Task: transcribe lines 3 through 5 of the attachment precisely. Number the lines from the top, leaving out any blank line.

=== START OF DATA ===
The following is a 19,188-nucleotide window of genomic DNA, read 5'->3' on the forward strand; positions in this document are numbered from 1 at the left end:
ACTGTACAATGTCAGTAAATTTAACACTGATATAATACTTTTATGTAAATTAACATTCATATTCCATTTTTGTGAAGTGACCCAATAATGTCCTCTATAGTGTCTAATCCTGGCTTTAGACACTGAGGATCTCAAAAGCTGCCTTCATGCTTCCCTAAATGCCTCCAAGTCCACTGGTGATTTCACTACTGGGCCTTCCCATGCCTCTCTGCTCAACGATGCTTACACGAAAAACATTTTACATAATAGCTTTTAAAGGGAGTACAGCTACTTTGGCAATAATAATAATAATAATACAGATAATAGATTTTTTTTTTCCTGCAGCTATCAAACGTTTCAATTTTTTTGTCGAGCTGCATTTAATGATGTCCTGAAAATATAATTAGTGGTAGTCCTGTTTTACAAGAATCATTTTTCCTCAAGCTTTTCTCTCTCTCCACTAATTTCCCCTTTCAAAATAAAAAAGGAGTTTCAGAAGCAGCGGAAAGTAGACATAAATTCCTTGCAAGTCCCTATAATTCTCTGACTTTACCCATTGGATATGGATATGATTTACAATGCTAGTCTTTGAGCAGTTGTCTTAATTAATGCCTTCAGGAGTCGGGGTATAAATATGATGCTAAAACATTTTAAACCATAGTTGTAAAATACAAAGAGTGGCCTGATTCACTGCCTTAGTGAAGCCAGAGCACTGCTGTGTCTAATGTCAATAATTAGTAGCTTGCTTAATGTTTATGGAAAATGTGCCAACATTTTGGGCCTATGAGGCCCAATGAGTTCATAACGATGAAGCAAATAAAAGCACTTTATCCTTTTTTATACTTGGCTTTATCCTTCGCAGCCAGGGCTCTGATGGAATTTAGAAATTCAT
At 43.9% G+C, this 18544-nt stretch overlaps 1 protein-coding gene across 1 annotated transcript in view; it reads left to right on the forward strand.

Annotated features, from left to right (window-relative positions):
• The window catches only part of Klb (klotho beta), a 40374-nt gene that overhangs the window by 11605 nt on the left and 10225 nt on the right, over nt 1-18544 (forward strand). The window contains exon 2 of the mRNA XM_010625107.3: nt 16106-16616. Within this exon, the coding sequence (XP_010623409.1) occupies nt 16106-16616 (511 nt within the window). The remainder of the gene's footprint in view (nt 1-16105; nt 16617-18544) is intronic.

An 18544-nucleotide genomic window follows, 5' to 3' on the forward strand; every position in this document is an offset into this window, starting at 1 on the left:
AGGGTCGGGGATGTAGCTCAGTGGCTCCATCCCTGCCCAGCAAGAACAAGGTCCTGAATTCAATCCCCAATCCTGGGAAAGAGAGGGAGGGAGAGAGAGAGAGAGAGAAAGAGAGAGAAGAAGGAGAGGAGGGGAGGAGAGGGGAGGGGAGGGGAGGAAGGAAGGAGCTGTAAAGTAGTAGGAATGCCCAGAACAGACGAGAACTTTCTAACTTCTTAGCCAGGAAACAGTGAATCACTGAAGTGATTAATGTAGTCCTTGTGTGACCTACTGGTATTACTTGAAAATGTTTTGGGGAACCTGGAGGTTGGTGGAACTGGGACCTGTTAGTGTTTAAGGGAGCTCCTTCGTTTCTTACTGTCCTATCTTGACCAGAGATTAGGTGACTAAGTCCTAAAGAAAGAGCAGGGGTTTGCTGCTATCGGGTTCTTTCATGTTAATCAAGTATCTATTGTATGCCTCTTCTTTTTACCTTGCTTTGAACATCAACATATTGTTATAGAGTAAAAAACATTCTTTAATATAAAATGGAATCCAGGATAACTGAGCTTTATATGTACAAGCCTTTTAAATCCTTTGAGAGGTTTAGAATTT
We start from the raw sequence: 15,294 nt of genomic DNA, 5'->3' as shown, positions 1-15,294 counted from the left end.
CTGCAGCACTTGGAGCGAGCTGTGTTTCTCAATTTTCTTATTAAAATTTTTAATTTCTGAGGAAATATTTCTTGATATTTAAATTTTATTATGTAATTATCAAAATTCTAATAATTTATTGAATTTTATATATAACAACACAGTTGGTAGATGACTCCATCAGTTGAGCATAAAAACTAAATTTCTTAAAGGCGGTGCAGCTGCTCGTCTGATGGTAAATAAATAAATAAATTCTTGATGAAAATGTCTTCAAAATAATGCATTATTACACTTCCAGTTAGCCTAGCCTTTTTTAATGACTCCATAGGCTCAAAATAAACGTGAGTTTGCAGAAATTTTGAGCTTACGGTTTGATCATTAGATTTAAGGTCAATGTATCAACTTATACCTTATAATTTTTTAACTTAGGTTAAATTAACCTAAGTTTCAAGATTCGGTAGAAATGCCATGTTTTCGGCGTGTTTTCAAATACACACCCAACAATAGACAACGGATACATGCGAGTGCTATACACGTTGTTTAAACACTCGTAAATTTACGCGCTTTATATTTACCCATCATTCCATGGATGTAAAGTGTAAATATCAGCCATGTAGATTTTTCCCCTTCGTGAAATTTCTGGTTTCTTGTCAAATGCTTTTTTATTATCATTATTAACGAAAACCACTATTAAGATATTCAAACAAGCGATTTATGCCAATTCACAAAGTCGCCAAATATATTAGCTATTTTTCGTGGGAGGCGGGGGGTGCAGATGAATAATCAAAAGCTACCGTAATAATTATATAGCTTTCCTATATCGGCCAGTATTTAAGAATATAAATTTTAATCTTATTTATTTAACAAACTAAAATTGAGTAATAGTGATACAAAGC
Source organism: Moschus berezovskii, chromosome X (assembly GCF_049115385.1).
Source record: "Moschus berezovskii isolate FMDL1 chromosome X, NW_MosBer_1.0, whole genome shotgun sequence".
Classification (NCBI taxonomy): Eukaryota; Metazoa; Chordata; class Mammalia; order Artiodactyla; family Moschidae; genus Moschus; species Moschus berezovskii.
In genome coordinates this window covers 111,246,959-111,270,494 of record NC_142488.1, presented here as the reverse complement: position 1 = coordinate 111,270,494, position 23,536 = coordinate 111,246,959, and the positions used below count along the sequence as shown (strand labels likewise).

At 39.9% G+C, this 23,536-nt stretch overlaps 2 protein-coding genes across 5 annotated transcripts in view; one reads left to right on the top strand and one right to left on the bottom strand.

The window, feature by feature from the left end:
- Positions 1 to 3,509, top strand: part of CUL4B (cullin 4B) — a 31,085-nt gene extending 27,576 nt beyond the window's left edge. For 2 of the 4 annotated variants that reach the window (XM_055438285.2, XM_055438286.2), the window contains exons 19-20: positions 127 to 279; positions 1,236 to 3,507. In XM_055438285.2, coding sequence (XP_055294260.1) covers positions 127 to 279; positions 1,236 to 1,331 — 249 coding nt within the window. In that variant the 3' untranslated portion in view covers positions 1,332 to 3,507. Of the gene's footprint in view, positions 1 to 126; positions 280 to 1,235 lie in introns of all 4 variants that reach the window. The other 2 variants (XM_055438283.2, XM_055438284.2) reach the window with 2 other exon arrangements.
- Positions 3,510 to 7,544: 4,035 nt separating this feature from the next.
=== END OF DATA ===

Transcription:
At 43.9% G+C, this 18544-nt stretch overlaps 1 protein-coding gene across 1 annotated transcript in view; it reads left to right on the forward strand.

Annotated features, from left to right (window-relative positions):
• The window catches only part of Klb (klotho beta), a 40374-nt gene that overhangs the window by 11605 nt on the left and 10225 nt on the right, over nt 1-18544 (forward strand). The window contains exon 2 of the mRNA XM_010625107.3: nt 16106-16616. Within this exon, the coding sequence (XP_010623409.1) occupies nt 16106-16616 (511 nt within the window). The remainder of the gene's footprint in view (nt 1-16105; nt 16617-18544) is intronic.